Florida Politics: Florida League of Cities slams telecom bill
The Florida League of Cities on Thursday asked Gov. Rick Scott to veto a measure it says will “deprive cities of their authority to regulate the use of public rights of way.”
The bill (HB 687), sponsored by St. Cloud Republican state Rep. Mike La Rosa, pre-empts to the state the regulation of telecommunications companies putting “small wireless facilities in rights of way.”
Such equipment, including antennas and related equipment, can be as big as a kitchen refrigerator.
“The bill may leave local governments minimal ability to control the aesthetics of their public rights of way, but it effectively hands significant control to the wireless industry,” League Executive Director Mike Sittig said in a press release.
“Florida cities embrace the deployment of 5G (wireless) technology in their communities (but) this bill offers deep discounts to multibillion dollar telecommunications companies at the taxpayers’ expense.”
Here’s more from the press release:
By setting this arbitrary and artificially low cap on the fee, Sittig wrote, cities could lose $50 million to $100 million a year in revenues they would otherwise receive if free-market rates were allowed to apply.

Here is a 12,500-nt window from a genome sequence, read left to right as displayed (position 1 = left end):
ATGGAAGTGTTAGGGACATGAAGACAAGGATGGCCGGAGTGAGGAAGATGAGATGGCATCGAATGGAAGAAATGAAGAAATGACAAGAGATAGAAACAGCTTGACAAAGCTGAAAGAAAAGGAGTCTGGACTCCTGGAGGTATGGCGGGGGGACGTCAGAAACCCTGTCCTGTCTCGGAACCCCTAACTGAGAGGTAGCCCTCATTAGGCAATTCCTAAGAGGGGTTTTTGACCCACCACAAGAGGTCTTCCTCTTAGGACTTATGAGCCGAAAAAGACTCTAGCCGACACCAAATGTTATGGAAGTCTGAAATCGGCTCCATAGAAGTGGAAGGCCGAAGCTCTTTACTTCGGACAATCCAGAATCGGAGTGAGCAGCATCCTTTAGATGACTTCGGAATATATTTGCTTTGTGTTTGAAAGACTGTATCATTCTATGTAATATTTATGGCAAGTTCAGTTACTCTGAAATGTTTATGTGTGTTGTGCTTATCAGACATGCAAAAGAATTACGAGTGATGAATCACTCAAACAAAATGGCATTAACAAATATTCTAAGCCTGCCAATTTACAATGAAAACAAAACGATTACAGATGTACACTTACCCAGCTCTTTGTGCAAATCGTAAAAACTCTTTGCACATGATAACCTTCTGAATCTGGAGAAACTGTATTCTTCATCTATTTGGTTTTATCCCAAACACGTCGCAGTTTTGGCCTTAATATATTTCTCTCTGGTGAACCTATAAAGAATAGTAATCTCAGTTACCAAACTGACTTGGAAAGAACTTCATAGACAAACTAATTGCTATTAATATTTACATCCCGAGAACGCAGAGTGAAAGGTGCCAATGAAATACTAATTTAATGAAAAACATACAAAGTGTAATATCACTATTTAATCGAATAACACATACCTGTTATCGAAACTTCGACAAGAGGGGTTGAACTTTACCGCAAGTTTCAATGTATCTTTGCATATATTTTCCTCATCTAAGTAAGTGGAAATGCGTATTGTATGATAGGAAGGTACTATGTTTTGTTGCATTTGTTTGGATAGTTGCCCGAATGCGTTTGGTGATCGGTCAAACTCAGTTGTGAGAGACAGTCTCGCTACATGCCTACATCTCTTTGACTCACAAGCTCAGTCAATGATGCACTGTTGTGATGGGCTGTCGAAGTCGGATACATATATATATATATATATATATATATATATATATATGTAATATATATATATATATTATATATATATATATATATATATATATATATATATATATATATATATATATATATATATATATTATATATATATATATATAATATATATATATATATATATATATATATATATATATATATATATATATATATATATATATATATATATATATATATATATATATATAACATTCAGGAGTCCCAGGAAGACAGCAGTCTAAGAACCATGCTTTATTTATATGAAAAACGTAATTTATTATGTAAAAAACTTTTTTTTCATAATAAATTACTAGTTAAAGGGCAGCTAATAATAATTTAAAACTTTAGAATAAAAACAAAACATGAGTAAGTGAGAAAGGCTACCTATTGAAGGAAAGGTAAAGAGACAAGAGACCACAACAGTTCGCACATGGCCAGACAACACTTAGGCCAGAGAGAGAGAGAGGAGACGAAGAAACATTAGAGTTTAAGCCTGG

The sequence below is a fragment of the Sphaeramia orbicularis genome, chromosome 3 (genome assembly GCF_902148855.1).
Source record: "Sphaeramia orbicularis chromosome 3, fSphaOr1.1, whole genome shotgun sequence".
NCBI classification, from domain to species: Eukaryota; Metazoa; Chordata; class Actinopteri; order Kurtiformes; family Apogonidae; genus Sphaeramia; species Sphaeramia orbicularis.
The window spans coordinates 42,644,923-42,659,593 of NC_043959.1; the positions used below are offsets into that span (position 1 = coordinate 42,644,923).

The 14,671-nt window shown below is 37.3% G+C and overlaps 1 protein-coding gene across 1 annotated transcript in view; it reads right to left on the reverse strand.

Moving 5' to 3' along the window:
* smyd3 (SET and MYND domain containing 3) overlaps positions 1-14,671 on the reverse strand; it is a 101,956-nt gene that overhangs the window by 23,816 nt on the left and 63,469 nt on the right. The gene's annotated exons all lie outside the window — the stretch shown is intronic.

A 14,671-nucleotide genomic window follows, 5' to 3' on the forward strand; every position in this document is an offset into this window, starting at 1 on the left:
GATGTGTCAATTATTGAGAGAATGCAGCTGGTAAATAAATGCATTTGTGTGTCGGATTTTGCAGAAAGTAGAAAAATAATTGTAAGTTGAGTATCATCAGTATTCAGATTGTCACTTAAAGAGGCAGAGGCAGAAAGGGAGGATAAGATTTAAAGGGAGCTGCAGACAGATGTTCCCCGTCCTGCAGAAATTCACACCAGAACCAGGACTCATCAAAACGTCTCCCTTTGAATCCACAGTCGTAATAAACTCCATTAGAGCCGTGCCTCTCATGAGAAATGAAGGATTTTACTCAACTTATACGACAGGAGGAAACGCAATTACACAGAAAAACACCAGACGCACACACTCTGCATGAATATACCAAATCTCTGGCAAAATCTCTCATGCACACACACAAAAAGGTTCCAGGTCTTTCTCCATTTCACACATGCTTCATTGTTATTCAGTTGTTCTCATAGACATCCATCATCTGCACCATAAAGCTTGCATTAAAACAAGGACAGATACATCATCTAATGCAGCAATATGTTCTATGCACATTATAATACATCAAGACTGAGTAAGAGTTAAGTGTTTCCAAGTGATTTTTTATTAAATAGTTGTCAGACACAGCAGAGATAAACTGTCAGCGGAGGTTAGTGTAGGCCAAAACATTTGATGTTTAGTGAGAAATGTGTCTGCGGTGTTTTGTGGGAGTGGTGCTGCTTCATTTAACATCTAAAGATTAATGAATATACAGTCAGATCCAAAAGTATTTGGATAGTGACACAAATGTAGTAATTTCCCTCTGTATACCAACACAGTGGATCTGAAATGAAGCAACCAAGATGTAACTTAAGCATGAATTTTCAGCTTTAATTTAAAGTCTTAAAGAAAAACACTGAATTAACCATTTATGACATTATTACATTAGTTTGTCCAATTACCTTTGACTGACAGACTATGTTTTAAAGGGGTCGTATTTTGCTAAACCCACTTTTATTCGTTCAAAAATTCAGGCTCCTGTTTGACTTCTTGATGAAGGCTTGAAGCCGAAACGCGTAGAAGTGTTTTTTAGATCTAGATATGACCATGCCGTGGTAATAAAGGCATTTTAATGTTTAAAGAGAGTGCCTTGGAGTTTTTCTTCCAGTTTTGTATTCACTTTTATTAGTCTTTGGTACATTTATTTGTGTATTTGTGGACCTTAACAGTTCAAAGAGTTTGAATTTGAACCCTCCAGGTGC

Sittig also criticized the reasoning behind a handful of exemptions written into the bill, including ones for the Florida Department of Transportation and for The Villages, a provision he called “both illogical and ultimately indefensible.” He wrote, “Why should the FDOT be allowed to monetize the infrastructure in its rights of way but cities not be able to receive fair market value for city-owned infrastructure that the taxpayers have invested in?”
Sittig noted that the apparent rationale for the exemption for The Villages was the community’s planned layout and culture, but said that describes each city in Florida. “All municipalities have a distinct personality and look, which are important to the quality of life of their residents. By their very nature, each city is unique and special,” he wrote.
Finally, Sittig noted that the telecommunications industry has acknowledged that the technology to enable 5G communications will not be ready to be deployed until 2022, and asked, “Why rush and pass legislation that creates and undercuts city police powers? Rather, Florida should protect the free market.”
A copy of Sittig’s letter asking the governor to veto the bill is here.